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The degradation of the mechanical properties of graphite fibers in intimate contact with nickel at high temperatures is due to the interdiffusion of carbon and nickel. There are two mechanisms by which the damage occurs: diffusion of carbon into the nickel and recrystallization of the fibers. There has been much disagreement in the literature and seemingly conflicting data. These apparent conflicts in data have lead to two different schools of thought, each favoring one mechanism over the other. On careful analysis of the entire body of the literature, however, a unified picture emerges. Below a critical temperature Tg the fiber is weakened by diffusion into the nickel matrix. Above Tg, the fiber recrystallizes at an appreciable rate, catalyzed by the diffusion of nickel into the fiber. The value of Tg varies with the type of fiber, and it is significantly higher for high modulus fibers than for high tensile strength fibers.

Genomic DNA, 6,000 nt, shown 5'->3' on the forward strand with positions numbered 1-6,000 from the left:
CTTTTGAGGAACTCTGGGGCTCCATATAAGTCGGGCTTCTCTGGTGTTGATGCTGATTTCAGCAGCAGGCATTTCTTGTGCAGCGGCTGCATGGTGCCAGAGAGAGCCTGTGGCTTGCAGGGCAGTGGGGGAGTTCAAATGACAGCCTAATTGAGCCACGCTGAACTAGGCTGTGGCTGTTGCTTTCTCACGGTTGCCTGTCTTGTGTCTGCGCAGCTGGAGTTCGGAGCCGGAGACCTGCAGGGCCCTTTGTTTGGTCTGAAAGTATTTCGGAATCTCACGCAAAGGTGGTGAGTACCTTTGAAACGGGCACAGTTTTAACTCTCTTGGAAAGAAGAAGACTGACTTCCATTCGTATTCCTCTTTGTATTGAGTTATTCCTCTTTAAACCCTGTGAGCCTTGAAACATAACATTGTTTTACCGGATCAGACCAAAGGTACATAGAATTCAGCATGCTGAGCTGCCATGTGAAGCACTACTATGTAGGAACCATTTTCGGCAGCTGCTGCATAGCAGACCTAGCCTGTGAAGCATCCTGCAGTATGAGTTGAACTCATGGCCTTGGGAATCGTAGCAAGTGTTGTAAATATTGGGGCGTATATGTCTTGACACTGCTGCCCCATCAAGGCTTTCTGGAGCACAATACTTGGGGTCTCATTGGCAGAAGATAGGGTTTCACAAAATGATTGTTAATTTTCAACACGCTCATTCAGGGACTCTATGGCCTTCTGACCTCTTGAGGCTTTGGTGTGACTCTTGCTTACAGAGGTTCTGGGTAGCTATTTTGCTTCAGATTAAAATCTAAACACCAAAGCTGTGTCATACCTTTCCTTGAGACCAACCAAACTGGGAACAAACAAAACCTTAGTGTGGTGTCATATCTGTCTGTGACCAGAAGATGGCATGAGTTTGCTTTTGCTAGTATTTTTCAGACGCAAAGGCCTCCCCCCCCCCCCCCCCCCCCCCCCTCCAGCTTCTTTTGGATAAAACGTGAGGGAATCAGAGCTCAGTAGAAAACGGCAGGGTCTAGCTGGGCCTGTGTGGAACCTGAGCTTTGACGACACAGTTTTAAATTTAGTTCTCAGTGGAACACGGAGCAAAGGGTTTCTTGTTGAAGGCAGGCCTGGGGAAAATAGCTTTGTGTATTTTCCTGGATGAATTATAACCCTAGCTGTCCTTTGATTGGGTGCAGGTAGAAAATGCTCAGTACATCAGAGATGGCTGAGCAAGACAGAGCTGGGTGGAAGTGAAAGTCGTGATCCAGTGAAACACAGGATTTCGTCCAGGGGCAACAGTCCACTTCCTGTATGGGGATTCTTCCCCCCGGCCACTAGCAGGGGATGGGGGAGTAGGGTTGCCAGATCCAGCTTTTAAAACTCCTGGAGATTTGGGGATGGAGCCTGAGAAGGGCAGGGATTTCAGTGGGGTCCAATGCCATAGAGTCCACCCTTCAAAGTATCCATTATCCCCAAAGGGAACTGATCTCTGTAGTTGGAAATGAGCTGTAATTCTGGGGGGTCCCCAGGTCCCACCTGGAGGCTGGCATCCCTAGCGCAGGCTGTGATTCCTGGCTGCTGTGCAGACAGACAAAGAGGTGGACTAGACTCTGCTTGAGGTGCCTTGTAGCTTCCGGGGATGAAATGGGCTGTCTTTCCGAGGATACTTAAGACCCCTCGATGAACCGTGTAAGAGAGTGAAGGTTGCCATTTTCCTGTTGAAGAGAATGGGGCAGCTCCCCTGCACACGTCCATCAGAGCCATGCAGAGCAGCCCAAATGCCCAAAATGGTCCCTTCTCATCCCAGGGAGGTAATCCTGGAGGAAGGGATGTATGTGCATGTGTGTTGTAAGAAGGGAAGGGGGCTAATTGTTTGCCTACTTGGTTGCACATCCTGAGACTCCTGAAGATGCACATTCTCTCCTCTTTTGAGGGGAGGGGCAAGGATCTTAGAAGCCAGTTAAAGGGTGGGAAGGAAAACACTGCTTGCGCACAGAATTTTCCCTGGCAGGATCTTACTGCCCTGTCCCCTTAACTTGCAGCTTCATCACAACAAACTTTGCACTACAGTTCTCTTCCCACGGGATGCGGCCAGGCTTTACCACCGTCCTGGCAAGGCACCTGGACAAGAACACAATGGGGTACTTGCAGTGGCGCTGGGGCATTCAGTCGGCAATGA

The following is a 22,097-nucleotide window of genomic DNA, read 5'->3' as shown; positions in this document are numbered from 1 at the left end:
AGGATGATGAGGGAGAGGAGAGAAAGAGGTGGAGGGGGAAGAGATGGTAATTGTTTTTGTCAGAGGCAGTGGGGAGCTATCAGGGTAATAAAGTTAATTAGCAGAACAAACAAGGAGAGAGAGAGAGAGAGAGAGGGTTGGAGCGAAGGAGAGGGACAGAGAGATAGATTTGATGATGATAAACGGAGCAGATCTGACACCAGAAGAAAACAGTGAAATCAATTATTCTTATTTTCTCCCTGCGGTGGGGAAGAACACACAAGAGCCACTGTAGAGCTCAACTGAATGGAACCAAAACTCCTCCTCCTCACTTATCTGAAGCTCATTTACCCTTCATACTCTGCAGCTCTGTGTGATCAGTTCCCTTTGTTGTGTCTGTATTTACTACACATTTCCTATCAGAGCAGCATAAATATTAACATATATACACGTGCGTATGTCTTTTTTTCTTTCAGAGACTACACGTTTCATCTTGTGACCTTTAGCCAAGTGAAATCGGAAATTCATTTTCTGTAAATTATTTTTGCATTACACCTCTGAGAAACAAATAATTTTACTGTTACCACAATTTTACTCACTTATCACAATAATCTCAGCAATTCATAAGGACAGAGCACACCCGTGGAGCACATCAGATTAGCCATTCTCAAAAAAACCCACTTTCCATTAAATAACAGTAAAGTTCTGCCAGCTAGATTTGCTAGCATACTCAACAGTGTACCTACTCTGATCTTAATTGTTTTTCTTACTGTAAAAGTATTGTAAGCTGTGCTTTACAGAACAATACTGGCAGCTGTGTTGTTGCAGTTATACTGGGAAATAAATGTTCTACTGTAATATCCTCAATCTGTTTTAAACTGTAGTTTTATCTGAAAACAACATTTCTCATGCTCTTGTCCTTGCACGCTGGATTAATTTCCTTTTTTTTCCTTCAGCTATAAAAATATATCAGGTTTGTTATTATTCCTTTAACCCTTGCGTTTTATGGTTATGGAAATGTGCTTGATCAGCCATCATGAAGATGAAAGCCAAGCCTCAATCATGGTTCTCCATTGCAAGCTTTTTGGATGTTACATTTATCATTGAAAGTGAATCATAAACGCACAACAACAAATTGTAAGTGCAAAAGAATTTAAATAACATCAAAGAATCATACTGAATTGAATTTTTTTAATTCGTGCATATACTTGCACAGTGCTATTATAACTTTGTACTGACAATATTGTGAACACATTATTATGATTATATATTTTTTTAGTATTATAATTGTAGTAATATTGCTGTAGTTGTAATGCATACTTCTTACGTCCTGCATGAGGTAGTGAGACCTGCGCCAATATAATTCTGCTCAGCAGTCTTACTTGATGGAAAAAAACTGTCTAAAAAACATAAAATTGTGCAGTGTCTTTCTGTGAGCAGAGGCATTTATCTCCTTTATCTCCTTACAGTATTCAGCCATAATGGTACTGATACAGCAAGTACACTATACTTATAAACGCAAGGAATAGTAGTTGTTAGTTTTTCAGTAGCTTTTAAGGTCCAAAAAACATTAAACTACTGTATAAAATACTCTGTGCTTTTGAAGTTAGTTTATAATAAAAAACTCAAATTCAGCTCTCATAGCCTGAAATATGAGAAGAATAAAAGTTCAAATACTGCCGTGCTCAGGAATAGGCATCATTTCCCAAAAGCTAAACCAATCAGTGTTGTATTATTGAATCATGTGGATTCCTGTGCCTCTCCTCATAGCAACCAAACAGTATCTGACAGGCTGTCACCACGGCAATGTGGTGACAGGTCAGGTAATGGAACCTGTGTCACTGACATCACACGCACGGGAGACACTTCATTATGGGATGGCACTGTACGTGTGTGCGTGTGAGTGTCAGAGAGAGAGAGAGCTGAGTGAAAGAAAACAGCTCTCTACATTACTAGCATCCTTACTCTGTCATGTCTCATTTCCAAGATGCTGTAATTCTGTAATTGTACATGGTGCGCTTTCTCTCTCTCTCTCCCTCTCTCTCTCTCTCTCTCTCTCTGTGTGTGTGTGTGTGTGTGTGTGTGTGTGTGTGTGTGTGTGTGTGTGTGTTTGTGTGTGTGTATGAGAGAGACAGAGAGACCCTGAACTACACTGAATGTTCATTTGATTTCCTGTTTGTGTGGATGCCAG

Research associate for American Cyanamid Company, National Institute of Standards and Technology, Gaithersburg, MD
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